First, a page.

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Medicare issues new rules to bill for shared services

From the December ACP-ASIM Observer, copyright © 2002 by the American College of Physicians-American Society of Internal Medicine.

By Brett Baker

Q: Has Medicare improved its policy instructing physicians how to bill for evaluation and management (E/M) services provided jointly with a physician assistant or nurse practitioner?

A: Medicare recently revised its regulations on billing for E/M services provided jointly by physicians and nonphysician practitioners such as nurse practitioners, physician assistants and clinical nurse specialists.

While there are different rules to bill for services in office-based and inpatient settings, Medicare pays a reduced amount for services provided solely by nonphysicians in both settings. To determine who provided the service—and the proper payment amount—Medicare refers to the identification number on the claim form.

Medicare revised its regulations after physicians and nonphysician providers complained that the old policy was too complex. ACP-ASIM provided input to Medicare as it crafted the new regulations.

Medicare previously required physicians and nonphysicians to bill separately for their portion of the joint E/M service. Physicians and nonphysicians each had to submit a claim using Current Procedural Terminology (CPT) code 99499, unlisted E/M service, because no specific CPT code describes a partial E/M service. Physicians and nonphysicians also each had to submit a description of the service, which often required them to provide an attachment with each claim.

Q: How should I bill shared visits in the office setting?

A: When a shared E/M service is provided in an office setting, physicians can use their identification number on the claim form—and receive the higher payment—if the following Medicare "incident-to" criteria have been met:

  • Physicians perform the initial E/M service and subsequent services that reflect their active participation in the patient's treatment.

  • Physicians provide direct personal supervision of the nonphysician provider, are in the same suite (but not necessarily in the same exam room), and are immediately available to give assistance and direction.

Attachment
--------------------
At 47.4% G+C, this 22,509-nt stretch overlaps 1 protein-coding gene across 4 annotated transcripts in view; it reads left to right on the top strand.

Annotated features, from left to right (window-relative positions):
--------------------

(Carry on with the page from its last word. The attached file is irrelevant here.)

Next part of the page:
If a shared service meets the "incident-to" criteria, Medicare will pay 100% of the fee listed on the physician fee schedule.

If the E/M service fails to meet these criteria, bill for the service using the nonphysician's identification number. If the nonphysician provides an E/M service to a new patient or without direct personal supervision from the physician, for example, the claim should list the nonphysician's identification number. Medicare will pay 85% of the fee listed on the fee schedule.

Q: How should I bill for shared visits in the hospital?

A: When a shared or joint E/M service is provided in a hospital inpatient, outpatient or emergency department setting, the billing rules are somewhat different.

Physicians or their group must use the nonphysicians' identification number when the physician has had no face-to-face contact with the Medicare patient. Medicare pays 85% of the physician fee schedule amount for these services.

To bill using their own identification number, physicians must perform at least a portion of the E/M service that involves contact with the beneficiary. General oversight, such as reviewing the medical record, is insufficient.

The following example helps illustrate Medicare's policy on shared services in hospital settings:

A nurse practitioner sees a hospital inpatient in the morning, and a physician from the same group practice follows up with a face-to-face visit with the patient later that day. The group can bill for the services using the physician's identification number because there has been face-to-face contact. The group should select the level of E/M service based on the total service provided in the two same-date visits.

Q: How do I bill if the new Medicare policy on shared E/M services does not address my particular circumstances?

A: According to Medicare, you must use CPT 99499 (unlisted E/M service) if you provide a service not captured by a specific E/M code descriptor. In the following examples, CPT 99499 would be appropriate:

  • A physician performs only a patient history during an encounter.

  • A physician and nonphysician provide a shared office-based E/M service that fails to meet the "incident-to" criteria (because the nonphysician takes a patient history on a new patient, for example).

You must provide a description of the service (a note or the relevant portion of the beneficiary's medical record) with the claim. The carrier has discretion to determine an appropriate payment value.

Using CPT modifier -52 (reduced service) in this situation would be inappropriate. Medicare expects this situation to occur infrequently.

Brett Baker is a third-party payment specialist in the College's Washington office.

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